Q: Can you describe your daily work?

A: This really depends on the unit you're in, but in general you follow the nursing process. In the
hospital you arrive to your shift about 30 minutes before then you see what your patient
assignment is. Then you can look up your patient's information such as their medical history,
current labs, chief complaint, and medications ordered. Within the first 30 minutes of your shift
you will receive report from the nurse(s) who previously had your patient(s). They will probably
give you a good idea of what the plan for the day is and if they have any concerns. After getting
report you go introduce yourself and assess your patients. Medications are usually due at 0900 if
you work the morning shift, so this would be your next task if you're on the nursing floor. During
the rest of the day you perform the doctors orders, for example a wound dressing change, or
preparing your patient for a procedure. The nursing role is very flexible and you respond to the
condition that is presented. For example, if a patient's potassium is low, and the doctor has not
ordered any potassium you need to call the doctor or mention this when s/he is rounding the
patient. You need to constantly be double checking everyone's work to make sure no harm is
being done to the patient.

Q:Which skill do you think is the most important to perform for this job?

A: Probably assessment and your ability to communicate it. You are constantly assessing your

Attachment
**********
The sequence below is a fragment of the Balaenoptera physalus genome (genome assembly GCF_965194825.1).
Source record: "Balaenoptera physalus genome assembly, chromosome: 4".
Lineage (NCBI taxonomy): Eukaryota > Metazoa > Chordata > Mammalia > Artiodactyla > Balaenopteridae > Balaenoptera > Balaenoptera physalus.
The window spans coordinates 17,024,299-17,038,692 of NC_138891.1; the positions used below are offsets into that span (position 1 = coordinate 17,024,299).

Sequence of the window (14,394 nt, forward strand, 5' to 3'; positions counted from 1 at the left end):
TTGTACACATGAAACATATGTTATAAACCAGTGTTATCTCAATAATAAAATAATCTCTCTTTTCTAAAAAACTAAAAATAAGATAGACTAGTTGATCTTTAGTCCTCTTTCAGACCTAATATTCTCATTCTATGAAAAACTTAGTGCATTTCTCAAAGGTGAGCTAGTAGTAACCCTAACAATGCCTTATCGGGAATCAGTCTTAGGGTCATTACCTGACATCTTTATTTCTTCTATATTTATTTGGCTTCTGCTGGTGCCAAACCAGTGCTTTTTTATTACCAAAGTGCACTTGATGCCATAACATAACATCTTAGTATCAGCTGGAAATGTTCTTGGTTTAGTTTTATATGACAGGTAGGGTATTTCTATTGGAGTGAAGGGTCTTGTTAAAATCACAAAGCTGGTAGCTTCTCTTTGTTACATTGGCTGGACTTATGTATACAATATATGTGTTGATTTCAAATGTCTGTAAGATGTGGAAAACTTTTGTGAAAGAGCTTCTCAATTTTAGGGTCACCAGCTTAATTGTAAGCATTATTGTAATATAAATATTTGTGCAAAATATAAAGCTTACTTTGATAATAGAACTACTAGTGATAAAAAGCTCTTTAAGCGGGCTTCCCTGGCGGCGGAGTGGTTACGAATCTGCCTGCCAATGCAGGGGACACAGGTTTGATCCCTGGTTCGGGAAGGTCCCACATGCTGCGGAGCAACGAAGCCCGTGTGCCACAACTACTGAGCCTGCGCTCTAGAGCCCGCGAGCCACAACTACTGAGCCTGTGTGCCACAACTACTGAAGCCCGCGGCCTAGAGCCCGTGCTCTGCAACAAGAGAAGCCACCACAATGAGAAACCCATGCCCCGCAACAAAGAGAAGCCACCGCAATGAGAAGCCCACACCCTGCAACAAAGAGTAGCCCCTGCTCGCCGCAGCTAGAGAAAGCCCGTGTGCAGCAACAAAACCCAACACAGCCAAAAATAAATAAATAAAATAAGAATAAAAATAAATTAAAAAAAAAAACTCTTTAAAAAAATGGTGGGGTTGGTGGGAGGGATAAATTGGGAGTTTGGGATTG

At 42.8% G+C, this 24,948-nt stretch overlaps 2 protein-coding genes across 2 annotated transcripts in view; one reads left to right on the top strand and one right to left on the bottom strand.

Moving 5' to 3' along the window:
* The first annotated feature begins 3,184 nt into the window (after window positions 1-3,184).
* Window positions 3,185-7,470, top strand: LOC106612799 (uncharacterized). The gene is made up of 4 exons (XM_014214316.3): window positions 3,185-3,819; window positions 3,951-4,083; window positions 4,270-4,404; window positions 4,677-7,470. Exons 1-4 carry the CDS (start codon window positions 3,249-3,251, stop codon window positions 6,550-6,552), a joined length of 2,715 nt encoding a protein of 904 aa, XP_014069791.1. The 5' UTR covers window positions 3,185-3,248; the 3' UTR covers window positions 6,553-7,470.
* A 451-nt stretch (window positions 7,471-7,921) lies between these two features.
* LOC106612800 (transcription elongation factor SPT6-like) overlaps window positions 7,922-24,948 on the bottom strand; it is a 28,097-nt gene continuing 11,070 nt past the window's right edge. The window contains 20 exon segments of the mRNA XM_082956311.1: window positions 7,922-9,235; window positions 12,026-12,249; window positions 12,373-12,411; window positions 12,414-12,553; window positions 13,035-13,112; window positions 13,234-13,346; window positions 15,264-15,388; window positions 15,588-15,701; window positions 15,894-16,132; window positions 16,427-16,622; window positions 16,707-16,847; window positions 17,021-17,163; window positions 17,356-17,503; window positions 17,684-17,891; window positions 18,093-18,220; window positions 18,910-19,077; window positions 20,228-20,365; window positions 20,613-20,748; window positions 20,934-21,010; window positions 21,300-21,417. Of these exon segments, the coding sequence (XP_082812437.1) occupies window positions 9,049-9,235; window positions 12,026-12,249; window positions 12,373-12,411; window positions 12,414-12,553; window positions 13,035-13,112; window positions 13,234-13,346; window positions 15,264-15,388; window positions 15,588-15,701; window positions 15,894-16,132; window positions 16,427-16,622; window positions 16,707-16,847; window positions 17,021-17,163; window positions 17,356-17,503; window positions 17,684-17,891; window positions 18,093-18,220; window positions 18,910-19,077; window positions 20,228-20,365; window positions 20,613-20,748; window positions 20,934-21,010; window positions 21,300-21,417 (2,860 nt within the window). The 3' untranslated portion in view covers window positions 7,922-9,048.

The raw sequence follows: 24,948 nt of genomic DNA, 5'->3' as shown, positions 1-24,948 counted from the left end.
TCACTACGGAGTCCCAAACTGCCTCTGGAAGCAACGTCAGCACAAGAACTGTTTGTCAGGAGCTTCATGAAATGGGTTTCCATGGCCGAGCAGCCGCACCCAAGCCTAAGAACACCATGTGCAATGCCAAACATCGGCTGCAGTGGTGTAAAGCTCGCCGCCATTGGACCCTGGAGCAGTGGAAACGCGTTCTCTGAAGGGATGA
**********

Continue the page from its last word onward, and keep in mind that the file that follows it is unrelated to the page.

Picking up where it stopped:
patients and making sure things are progressing as expected. For example, if you see there is a
new heart dysrhythmia you need to call the doctor etc.

Q: How many hours do you work a day? How many days a week?
A: Typically, 12 hr days 3-4 days/week

Q:If you are hiring a person for this job, what would you look for?
A: Attention to detail, great time management, BSN degree or higher, bilingual, desire to learn,
able to take constructive criticism, efficient, leadership abilities, and that they are committed to
the organization.

Q: Was it difficult to find your first job in this field?

A: Finding your first job is always hard in any field. I think this depends on how flexible you are
regarding the field of nursing you would like to enter and your willingness to move out of the
city or state. It really helps if you have previous experience as a CNA, EMT, or other type of
hospital position.

Q: What is your advice for someone who is interested in this field?

A: Start volunteering at a hospital where you think you would like to work, or somewhere close
to home. You can also consider getting your CNA, so you can learn more about patient care and
foster relationships where you work. Get to know the nursing managers where you volunteer or
work as a CNA because they often have a say on who gets hired on to their unit. Seek to talk to

as many nurses as you can in the fields you think you're interested in. Keep a high GPA and take
the prerequisite courses. If you find a nursing school where you would like to attend, try talking
to a student who currently goes there or recently graduated, so you can know what to expect.
Nursing is hard physically, mentally and emotionally, especially when you're brand new to the
profession. Therefore, you must be prepared to be resilient and never give up!